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H L Mencken:
selected quotations

New translation, the Magna Carta

related documents:

Henry Louis Mencken, 1880 – 1956
Mencken is often cynical and shallow, but sometimes amusing or interesting.

  • No one in this world has ever lost money by underestimating the intelligence of the great masses of the plain people. Nor has anyone ever lost public office thereby.

  • Puritanism: The haunting fear that someone, somewhere, may be happy.

  • Democracy is the theory that the common people know what they want, and deserve to get it good and hard.

  • The most dangerous man to any government is the man who is able to think things out without regard to the prevailing superstitions and taboos. Almost inevitably he comes to the conclusion that the government he lives under is dishonest, insane, intolerable.

  • The whole aim of practical politics is to keep the populace alarmed (and hence clamourous to be led to safety) by menacing it with an endless series of hobgoblins, all of them imaginary.

  • It is inaccurate to say that I hate everything. I am strongly in favour of common sense, common honesty, and common decency. This makes me forever ineligible for public office.

  • An idealist is one who, on noticing that roses smell better than a cabbage, concludes that it will also make better soup.

  • We must respect the other fellow's religion,but only in the sense and to the extent that we respect his theory that his wife is beautiful and his children smart.

  • It is now quite lawful for a Catholic woman to avoid pregnancy by a resort to mathematics, though she is still forbidden to resort to physics or chemistry.
    (Comment on the Vatican’s approval of ‘the rhythm method’ of contraception, which widely became known as ‘Vatican roulette’.)

  • Communism, like any other revealed religion, is largely made up of prophecies.

  • Democracy is a pathetic belief in the collective wisdom of individual ignorance.

  • A good politician is quite as unthinkable as an honest burglar.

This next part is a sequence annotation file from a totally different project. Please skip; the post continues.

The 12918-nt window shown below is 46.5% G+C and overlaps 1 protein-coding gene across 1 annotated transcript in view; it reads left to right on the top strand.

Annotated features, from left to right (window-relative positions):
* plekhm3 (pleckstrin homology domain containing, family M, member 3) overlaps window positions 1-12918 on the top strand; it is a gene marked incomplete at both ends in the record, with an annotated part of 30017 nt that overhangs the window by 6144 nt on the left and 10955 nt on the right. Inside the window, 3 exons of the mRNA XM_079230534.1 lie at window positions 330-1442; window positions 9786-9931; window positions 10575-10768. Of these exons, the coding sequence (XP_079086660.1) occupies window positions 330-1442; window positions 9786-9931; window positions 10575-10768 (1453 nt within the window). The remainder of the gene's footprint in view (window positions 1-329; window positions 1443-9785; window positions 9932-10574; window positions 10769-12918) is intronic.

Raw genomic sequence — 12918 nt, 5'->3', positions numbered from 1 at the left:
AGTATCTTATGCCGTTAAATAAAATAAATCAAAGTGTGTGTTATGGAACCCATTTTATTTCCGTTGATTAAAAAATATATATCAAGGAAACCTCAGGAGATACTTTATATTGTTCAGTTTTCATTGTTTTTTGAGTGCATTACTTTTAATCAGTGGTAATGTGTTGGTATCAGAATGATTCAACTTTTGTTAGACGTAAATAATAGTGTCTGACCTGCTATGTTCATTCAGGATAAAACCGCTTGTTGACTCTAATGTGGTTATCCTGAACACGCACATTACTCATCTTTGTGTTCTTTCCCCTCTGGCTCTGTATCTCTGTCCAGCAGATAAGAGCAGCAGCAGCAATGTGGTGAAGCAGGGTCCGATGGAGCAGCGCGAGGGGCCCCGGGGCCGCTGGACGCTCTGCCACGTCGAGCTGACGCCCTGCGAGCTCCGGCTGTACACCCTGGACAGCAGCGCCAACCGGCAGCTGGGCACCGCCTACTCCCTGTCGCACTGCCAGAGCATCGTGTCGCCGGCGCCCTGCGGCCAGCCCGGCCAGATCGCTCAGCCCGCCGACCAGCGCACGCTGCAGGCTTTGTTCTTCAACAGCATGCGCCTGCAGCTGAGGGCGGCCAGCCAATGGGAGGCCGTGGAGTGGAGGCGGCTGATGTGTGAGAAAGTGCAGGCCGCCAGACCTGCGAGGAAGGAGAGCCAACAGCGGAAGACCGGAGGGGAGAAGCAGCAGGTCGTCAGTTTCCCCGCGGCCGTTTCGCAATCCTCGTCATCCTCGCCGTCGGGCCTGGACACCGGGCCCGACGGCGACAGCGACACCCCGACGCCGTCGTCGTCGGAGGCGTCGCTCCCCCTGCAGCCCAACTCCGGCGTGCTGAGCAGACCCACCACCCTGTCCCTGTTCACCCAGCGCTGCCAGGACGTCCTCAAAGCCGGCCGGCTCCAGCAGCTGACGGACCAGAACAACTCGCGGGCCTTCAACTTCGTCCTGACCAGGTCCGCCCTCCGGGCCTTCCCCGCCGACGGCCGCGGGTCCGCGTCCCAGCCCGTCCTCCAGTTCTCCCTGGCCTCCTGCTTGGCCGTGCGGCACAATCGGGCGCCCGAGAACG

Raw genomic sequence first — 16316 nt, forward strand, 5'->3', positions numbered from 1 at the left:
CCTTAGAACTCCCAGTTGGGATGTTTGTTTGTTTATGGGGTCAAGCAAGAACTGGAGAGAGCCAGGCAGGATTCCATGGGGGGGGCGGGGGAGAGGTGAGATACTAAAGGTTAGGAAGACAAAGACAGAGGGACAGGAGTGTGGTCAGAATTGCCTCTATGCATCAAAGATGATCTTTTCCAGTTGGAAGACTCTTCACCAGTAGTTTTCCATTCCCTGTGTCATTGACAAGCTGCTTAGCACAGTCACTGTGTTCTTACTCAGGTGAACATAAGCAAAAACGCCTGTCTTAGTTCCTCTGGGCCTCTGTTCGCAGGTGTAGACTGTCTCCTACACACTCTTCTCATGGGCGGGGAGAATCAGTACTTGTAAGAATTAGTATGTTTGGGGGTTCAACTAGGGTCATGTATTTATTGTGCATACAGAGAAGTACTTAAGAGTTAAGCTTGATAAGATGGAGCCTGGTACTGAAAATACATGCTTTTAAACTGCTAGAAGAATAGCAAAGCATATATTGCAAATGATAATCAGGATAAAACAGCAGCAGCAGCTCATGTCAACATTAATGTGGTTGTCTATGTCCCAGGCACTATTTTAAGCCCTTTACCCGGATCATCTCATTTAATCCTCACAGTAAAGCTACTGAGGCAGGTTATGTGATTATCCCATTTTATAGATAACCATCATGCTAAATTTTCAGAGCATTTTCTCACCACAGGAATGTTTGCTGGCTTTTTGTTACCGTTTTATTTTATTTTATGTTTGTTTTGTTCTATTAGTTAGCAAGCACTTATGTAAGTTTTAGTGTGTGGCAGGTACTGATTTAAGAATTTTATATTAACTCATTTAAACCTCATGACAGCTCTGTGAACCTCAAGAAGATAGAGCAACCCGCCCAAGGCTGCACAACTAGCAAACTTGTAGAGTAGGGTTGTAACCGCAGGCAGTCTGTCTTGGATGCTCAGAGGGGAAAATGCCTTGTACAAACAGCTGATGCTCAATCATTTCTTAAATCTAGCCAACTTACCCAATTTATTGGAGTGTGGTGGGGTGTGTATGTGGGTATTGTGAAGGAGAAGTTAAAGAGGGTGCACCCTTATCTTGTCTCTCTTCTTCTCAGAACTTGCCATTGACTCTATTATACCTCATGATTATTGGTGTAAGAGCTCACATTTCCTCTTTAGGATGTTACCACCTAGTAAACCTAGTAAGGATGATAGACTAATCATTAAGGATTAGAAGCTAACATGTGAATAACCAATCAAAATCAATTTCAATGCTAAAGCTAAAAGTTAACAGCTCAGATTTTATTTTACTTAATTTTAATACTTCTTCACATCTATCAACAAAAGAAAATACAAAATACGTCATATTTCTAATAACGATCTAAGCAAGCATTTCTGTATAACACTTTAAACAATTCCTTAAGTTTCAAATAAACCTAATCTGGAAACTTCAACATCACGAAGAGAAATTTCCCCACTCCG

• For every complex problem there is an answer that is clear, simple, and wrong.

  • I believe in only one thing: liberty; but I do not believe in liberty enough to want to force it upon anyone.

  • I go on working for the same reason that a hen goes on laying eggs.

  • If a politician found he had cannibals among his constituents, he would promise them missionaries for dinner.

  • Marriage is a wonderful institution, but who would want to live in an institution?

  • If women believed in their husbands they would be a good deal happier and also a good deal more foolish.

  • Temptation is a woman’s weapon and man’s excuse.

  • It is even harder for the average ape to believe that he has descended from man.

  • But the right to freedom obviously includes the right to be foolish. If what I say must be passed over for its sagacity by censors, however wise and prudent, then I have no free speech. And if what I may believe - about gall-stones, the Constitution or God - is conditioned by law, then I am not a free man.
    from Christian Science, 1927

  • [The aim of public education is not] to fill the young of the species with knowledge and awaken their intelligence. ... Nothing could be further from the truth. The aim ... is simply to reduce as many individuals as possible to the same safe level, to breed and train a standardized citizenry, to put down dissent and originality. That is its aim in the United States... and that is its aim everywhere else. The American Mercury, April 1924

Thanx to Joe Hutcheon for bringing this writer to my closer attention.






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